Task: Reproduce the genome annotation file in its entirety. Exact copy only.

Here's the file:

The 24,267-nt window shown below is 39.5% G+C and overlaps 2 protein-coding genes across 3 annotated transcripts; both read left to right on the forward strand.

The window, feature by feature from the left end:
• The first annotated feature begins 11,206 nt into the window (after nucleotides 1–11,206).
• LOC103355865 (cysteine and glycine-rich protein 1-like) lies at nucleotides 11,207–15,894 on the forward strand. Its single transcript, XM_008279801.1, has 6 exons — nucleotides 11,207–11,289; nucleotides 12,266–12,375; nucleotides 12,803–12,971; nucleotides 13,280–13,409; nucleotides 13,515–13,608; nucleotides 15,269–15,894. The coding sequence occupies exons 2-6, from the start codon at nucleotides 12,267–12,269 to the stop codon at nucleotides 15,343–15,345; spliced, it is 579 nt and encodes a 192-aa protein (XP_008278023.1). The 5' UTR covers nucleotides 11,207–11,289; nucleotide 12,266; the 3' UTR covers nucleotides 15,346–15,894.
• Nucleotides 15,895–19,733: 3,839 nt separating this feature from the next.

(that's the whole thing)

The 24,267-nt window shown below is 39.5% G+C and overlaps 2 protein-coding genes across 3 annotated transcripts; both read left to right on the forward strand.

The window, feature by feature from the left end:
• The first annotated feature begins 11,206 nt into the window (after nucleotides 1–11,206).
• LOC103355865 (cysteine and glycine-rich protein 1-like) lies at nucleotides 11,207–15,894 on the forward strand. Its single transcript, XM_008279801.1, has 6 exons — nucleotides 11,207–11,289; nucleotides 12,266–12,375; nucleotides 12,803–12,971; nucleotides 13,280–13,409; nucleotides 13,515–13,608; nucleotides 15,269–15,894. The coding sequence occupies exons 2-6, from the start codon at nucleotides 12,267–12,269 to the stop codon at nucleotides 15,343–15,345; spliced, it is 579 nt and encodes a 192-aa protein (XP_008278023.1). The 5' UTR covers nucleotides 11,207–11,289; nucleotide 12,266; the 3' UTR covers nucleotides 15,346–15,894.
• Nucleotides 15,895–19,733: 3,839 nt separating this feature from the next.